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Montreal Is Getting A New 'Responsible Landlord' Certification & Public Rent Registry

The city is trying to combat slumlords.

Contributing Writer
Montreal Is Getting A New 'Responsible Landlord' Certification & Public Rent Registry

The City of Montreal is on a mission to combat slumlords. On February 15, Montreal Mayor Valérie Plante held a press conference to announce the details of her administration's new "responsible landlord" certification project.

Alongside Benoit Dorais, Mayor of Le Sud-Ouest, Plante explained that concrete solutions needed to be created in order to help stop the rise in "renovictions" and rent prices in Montreal.

The Mayor of Montreal described this new project as having major importance in helping better protect tenants in the city.

The certification will all the City to acquire "additional leverage to ensure a safer and healthier rental housing stock, while reducing the risks associated with the growing phenomenon of renovations and abusive rent increases," a press release by Ville de Montréal reads.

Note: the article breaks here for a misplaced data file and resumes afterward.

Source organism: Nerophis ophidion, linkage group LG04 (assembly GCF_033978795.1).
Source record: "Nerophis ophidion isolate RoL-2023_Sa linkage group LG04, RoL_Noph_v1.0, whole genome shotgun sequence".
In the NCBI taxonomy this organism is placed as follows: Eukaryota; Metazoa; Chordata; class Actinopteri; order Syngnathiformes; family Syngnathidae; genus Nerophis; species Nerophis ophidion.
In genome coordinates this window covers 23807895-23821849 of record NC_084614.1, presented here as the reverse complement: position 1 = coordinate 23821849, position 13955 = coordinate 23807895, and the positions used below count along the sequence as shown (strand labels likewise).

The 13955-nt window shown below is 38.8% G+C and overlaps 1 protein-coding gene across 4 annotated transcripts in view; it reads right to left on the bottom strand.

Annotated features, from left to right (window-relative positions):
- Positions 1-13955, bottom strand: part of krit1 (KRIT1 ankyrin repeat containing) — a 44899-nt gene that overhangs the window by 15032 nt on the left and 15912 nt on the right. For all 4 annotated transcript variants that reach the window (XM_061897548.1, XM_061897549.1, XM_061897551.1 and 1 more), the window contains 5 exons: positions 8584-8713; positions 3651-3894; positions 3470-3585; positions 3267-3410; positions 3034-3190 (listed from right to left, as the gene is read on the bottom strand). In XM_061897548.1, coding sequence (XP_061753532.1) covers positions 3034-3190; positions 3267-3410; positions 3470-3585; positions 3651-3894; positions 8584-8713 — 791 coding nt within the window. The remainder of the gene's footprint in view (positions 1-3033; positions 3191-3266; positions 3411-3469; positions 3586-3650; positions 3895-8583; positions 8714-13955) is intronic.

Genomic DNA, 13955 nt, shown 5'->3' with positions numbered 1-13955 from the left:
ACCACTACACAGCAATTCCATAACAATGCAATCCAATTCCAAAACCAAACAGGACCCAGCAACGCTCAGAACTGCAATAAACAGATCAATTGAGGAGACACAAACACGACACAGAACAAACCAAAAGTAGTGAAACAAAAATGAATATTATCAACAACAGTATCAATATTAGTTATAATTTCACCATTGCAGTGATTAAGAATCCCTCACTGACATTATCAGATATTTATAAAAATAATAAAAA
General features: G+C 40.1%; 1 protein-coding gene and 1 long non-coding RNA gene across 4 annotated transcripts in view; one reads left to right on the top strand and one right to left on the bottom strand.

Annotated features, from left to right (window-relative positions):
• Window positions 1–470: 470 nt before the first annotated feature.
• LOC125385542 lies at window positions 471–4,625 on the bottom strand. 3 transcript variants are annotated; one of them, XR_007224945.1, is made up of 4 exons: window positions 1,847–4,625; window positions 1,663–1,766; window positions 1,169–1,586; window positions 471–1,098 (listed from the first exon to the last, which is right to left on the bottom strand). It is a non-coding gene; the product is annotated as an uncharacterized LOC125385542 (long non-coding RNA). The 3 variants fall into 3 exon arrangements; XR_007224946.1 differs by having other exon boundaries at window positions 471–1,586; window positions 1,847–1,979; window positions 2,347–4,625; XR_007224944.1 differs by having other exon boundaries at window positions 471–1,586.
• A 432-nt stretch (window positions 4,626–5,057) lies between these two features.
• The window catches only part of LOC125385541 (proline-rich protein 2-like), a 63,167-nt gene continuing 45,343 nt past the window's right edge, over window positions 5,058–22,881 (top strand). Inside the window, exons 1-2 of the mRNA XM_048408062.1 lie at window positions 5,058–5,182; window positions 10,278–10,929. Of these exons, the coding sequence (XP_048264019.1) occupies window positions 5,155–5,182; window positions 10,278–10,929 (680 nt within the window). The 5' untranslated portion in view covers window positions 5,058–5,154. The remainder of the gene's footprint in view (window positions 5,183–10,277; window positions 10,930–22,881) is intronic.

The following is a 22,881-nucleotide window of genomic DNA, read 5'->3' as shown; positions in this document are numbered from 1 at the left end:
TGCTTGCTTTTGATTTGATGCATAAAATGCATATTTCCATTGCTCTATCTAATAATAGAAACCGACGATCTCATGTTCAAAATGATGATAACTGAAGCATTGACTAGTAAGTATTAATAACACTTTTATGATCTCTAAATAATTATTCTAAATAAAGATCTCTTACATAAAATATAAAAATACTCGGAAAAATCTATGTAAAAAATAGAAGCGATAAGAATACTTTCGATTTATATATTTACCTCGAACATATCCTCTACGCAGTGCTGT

This new certification is going to apply to all buildings with eight or more apartments.

The City explained that it will "now require owners of buildings with eight or more units to obtain proof of proper maintenance of their building" in order to issue the responsible landlord certification. Landlords will have to send this proof to the City every five years, "along with a maintenance plan and corrective actions, if required."

In order to get this new certification, landlords are also going to need to declare the rent prices for each of their units. This will allow for the creation of a public rent registry for these buildings, forcing landlords to be transparent about the rent price paid on the market.

All of this information is going to be available to the public on a website, which will make it easy for Montrealers to access necessary information when it comes to renting in the city.

"Access to safe and healthy housing is an essential need and we must protect the affordable rental housing stock so that it continues to meet the expectations of households. Montreal must remain accessible to all, and we are taking the means to achieve this," said Plante.

The project is expected to take effect during the beginning of 2023 and "will be phased in over a five-year period, starting with the largest buildings."

This article’s cover image was used for illustrative purposes only.

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